Asad Durrani
File photo | Asad Durrani | Youtube screengrab

Two books this week have lent a frisson of excitement to our normally sombre, Covid-infested lives, commenting on leaderships past and present, and persuading us to reflect not just on what has been, but also what could be.

The first, of course, is Barack Obama’s A Promised Land, whose respectful description of former prime minister Manmohan Singh as a man of “uncommon wisdom and decency” contrasts startlingly with his understanding of Congress’ Rahul Gandhi as someone with a “nervous, unformed quality about him…”. Along with the deeply perceptive line in the book about the Congress party’s dynastic tradition and whether it will preserve its dominance over the “divisive nationalism touted by the BJP”. As if Obama’s wondering, which less-bad version of democracy will India choose?

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But it is the second book that is, surprisingly, far more interesting. Honour Among Spies: RAW, ISI and the Illusion of Peace is a work of fiction by Pakistan’s former ISI chief Asad Durrani, but a barely disguised one. Durrani has been widely known in India for some decades, sending Pakistani militants into Jammu and Kashmir in the early 1990s to stoke the home-grown insurgency, setting up the Hurriyat as soft separatists and asserting Rawalpindi’s presence in any potential peace bargain with India.


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A thinly veiled autobiography

Lately, Asad Durrani has tried to cast himself in the role of a South Asian elder promoting brotherhood and conjoined cooperation. In 2018, he and A.S. Dulat, the former head of India’s external intelligence agency, Research & Analysis Wing (R&AW), co-authored and launched a book called The Spy Chronicles in Delhi.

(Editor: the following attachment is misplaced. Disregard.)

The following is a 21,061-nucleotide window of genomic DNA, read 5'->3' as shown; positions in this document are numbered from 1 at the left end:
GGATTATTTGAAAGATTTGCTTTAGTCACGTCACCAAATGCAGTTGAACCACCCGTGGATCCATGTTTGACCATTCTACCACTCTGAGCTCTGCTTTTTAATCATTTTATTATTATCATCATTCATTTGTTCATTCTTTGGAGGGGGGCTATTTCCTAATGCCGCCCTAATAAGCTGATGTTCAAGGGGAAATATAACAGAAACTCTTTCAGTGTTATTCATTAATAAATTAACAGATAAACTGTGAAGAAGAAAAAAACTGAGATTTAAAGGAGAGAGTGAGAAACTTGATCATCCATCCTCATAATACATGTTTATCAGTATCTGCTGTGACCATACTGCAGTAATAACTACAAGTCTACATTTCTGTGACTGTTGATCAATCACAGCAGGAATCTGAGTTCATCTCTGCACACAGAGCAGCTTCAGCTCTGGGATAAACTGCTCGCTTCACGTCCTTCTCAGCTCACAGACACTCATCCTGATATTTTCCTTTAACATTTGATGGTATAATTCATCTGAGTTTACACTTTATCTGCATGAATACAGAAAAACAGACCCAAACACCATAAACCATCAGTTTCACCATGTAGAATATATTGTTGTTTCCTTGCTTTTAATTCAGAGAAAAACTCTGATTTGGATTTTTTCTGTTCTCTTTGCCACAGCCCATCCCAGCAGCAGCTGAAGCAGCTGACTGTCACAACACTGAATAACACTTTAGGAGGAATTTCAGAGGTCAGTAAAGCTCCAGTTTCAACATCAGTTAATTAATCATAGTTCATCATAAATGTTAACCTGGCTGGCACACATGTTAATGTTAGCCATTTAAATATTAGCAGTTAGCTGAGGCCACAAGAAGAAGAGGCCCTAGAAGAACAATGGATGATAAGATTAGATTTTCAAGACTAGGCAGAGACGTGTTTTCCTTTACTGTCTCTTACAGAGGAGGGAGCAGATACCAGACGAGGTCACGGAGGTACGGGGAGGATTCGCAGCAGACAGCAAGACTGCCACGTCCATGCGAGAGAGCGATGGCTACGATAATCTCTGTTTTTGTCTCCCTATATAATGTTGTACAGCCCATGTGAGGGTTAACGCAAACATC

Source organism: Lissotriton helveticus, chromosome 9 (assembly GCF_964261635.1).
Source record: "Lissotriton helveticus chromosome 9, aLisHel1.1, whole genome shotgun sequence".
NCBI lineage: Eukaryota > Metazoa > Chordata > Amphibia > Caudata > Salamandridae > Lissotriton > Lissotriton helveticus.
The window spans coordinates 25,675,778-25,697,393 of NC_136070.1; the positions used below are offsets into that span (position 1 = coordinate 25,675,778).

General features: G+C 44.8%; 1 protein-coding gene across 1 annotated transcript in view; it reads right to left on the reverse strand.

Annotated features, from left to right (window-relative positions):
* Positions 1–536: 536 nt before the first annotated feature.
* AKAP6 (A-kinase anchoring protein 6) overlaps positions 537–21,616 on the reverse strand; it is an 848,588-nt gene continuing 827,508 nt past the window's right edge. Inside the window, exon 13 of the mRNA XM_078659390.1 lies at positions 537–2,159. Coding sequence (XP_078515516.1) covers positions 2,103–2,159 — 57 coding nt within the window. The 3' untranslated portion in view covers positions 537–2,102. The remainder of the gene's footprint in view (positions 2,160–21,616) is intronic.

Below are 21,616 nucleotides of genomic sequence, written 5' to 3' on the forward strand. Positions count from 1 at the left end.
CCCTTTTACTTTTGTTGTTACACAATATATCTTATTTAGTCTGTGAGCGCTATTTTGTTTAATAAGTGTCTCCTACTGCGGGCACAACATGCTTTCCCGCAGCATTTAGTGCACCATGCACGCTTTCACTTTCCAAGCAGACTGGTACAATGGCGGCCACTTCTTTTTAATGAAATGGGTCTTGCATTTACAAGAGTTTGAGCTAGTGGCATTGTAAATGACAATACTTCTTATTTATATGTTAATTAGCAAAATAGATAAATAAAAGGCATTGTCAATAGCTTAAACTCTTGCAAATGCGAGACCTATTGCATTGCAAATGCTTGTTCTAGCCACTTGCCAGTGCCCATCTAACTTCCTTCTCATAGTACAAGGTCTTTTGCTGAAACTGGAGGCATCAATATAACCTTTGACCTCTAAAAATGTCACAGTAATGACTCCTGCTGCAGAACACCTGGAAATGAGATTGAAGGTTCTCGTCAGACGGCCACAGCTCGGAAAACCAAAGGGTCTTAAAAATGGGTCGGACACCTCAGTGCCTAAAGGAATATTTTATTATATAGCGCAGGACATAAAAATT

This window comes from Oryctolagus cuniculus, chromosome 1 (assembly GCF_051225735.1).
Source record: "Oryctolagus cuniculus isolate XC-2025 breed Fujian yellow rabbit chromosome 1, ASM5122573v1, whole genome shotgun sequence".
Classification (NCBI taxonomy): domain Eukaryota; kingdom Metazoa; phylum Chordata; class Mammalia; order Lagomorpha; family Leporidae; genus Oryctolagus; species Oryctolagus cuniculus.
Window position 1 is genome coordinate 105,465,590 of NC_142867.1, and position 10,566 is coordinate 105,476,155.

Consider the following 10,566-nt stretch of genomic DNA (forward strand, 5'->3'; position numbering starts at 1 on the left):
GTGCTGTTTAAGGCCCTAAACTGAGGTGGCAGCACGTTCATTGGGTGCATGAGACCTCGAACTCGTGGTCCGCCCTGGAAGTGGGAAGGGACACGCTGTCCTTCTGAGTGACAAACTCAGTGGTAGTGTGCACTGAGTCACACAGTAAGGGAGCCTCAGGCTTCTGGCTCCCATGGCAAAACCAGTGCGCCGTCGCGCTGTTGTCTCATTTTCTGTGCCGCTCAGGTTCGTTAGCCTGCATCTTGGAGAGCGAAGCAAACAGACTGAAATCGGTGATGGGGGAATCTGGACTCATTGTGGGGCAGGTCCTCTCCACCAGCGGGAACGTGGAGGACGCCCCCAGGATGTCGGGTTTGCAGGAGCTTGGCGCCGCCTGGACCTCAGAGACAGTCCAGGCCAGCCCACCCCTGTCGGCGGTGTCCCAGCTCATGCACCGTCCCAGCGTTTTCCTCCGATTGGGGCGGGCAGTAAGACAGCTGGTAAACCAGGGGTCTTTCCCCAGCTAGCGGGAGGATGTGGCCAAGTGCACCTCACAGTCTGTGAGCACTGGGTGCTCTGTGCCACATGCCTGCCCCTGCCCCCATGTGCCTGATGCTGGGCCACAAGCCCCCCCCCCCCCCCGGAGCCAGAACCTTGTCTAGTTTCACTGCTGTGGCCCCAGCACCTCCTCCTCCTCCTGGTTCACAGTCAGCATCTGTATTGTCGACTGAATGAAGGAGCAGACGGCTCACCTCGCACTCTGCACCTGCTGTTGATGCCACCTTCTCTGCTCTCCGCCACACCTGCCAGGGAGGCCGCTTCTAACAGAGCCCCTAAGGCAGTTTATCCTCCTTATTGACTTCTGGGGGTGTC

Honour Among Spies is a sort of sequel. It is touted as a work of fiction, but Durrani — used to running rings and leveraging shadows with the world’s great powers since they first used Pakistan in the mid-1980s to get the Soviets out of Afghanistan and later, post-9/11, tried to bribe it to shut down those terror training camps – looks like he’s writing a thinly disguised autobiography.

Of course, he plays the main character, which is himself – an ageing spy called Osama Barakzai, who has just written a book with the spymaster of the enemy country, called Randhir Singh. His own intelligence agency summons him to an interrogation; the line of inquiry is both bureaucratic and stodgy, so Barakzai sets about finding out why he’s really in the doghouse.

Of course, Barakzai is smart as hell, with a sense of humour to boot. He tears into the luxurious living his own defence establishment takes for granted, turns the knife into their imagined birthright that they must and will rule Pakistan – especially since elected politicians are not just corrupted but co-opted as well by the establishment – and, irony of ironies, turns to a Sharia court for redemption.

In real life, Durrani was denied permission to leave Pakistan as well as deprived of his pension benefits – ostensibly because of the book he wrote with Dulat. In Honour Among Spies, Durrani cleverly uses literary licence to discover that in several interviews to the media, Barakzai has spoken at some length about the hunt for Osama bin Laden and the al-Qaeda leader’s discovery in a house in Abbottabad, within spitting distance from the Pakistani military academy and a mere two hours away from the capital.